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A Painter Reinvents Herself
Art Professor Katherine Sherwood's Stroke Forced Her to Learn to Paint Left-handed

By Kathleen Maclay, Public Affairs
Posted October 13, 1999

Photo: Katherine Sherwood

Katherine Sherwood. Peg Skorpinski photo.

A stroke partially paralyzed Katherine Sherwood, threatening the artist-professor's profession and passion. But after teaching herself to paint left-handed, she's producing award-winning work.

"It's been since the stroke that the floodgates have opened," colleague and friend Wendy Sussman of the Art Practice Department said about Sherwood's work since 1997. She raved about Sherwood's sense of color and a "lightness of being" exhibited in paintings that link such themes as medicine, science, and even the CIA, with medieval symbolism.

"It's totally obvious that she's doing her best work," Sussman said.

Last summer, the San Francisco Art Institute recognized Sherwood, an associate professor of art, with the 1999 Adaline Kent Award. The prize goes annually to a "talented, promising and deserving California artist." Sherwood along with it earned an honorarium and one-month show at the Art Institute. Her paintings included medical images of the winding blood vessels in her brain and medieval emblems said to ensure health, wealth and wisdom.

Today one of those post-stroke paintings hangs in Sherwood's Berkeley office, in jarring juxtaposition to an earlier piece oddly related in theme.

The 1998 painting illustrates the inside of Sherwood's own brain. The other, done seven years before, contains wood cuts and "photo-lithographs" made from the raw images from electronic microscope exams of other people's brains.

Again, it was just art when she prepared a piece called "642 Hurt" on Berkeley's training room, where student athletes go in part for treatment of injuries. It was part of "The Big Game" show of Art Practice Department artists she helped curate in 1997 with now graduate student Yauger Williams, 25, of Seattle. Yauger said she was the only one of 15 artists in the show to key on the training room.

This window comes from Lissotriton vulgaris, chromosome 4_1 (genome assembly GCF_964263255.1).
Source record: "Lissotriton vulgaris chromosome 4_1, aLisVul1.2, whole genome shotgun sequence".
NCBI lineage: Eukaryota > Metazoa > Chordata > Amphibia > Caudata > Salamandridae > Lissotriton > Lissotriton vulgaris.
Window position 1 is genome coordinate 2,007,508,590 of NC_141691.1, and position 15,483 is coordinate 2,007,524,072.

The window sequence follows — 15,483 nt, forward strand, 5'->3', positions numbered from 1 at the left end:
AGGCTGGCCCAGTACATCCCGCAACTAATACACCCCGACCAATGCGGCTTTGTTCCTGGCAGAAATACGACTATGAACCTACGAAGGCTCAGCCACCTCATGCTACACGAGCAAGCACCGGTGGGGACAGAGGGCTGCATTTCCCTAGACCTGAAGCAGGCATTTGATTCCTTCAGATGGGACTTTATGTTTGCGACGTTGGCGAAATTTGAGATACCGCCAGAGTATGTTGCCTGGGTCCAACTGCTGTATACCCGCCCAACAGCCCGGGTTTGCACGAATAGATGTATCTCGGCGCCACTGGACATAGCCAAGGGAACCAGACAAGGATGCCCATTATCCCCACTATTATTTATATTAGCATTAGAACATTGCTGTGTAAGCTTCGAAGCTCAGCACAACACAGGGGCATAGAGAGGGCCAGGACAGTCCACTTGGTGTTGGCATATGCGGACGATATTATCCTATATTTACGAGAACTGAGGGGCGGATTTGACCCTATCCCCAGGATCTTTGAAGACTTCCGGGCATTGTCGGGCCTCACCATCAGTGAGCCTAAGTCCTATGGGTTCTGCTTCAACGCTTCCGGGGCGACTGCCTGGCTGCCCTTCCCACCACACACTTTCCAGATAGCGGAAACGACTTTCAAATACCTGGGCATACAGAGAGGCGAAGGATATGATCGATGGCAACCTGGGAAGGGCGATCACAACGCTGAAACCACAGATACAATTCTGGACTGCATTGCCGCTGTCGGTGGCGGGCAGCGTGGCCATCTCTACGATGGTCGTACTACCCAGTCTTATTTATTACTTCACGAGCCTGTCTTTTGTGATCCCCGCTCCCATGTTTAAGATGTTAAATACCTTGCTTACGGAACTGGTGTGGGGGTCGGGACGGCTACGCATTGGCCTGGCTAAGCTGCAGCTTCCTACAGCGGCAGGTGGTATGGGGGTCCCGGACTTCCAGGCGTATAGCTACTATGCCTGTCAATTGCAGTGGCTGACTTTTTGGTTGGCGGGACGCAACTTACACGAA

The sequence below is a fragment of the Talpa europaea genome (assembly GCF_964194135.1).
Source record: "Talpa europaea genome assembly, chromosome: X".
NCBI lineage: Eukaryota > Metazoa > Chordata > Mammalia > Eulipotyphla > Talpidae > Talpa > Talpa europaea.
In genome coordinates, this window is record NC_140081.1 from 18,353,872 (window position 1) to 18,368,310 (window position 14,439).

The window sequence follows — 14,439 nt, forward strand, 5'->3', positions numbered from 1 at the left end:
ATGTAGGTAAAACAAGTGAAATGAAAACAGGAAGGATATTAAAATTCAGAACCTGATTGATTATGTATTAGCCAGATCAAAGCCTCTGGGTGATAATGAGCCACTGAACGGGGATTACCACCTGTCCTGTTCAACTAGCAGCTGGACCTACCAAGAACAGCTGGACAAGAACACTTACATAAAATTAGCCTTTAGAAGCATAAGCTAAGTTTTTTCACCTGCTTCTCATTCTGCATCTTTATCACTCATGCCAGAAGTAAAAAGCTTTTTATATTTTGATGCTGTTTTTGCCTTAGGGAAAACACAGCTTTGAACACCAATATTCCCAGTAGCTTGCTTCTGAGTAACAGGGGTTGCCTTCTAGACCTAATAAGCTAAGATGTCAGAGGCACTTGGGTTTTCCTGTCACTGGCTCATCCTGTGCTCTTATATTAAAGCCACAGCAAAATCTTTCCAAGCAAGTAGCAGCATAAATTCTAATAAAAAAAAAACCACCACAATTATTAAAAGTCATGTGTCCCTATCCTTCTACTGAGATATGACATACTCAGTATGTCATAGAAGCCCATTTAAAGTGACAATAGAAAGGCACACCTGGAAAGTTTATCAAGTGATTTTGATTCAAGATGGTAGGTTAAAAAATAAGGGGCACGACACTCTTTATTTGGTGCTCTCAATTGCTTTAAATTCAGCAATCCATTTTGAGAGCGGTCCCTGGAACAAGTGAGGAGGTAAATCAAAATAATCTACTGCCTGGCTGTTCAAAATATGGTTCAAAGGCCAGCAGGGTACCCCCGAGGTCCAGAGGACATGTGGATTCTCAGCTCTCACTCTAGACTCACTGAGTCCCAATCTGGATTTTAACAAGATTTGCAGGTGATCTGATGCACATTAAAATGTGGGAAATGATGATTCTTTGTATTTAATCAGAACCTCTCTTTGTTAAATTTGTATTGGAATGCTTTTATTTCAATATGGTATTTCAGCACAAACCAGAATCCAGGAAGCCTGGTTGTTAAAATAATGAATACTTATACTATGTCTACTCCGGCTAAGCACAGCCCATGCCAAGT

"It was almost like she had seen ahead and was preparing herself for this," said Williams.

Sherwood's father died of a brain aneurysm at age 33, but she said her doctors had advised her against concern of a similar attack. "I never spent one day in my life worrying about having a stroke," she said.

With an impish grin and eyes sparkling behind over-sized, stylish black-rimmed glasses, Sherwood concluded: "The only thing was that my life caught up with my art...I like that it's happening that way."

"It was really in her work before the stroke," said Sussman. "But (the stroke) brought it out and made it more personal."

One May day in 1997, Sherwood was helping with a graduate student critique at Kroeber Hall when she had a stroke. Within two minutes, she was paralyzed on her right side, her speech impaired. Six weeks of hospitalization and many months of rehabilitation and physical therapy followed.

Stroke strikes more than half a million Americans every year and kills 150,000. It is the leading cause of adult disability, and the third leading cause of death.

When she finally returned to the studio, Sherwood began working with her left hand. "It wasn't easy, but once I got in (the studio), I saw my path clearly."

Yet at times, the path wasn't easy.

Sherwood spent an hour maneuvering into her house in Rodeo, Calif., when coming home from the hospital. Her other choice was remove her favorite lilac tree to make room for a wheelchair ramp. She also admitted that for a year after her accident, she continued to believe that she would eventually regain use of her right hand.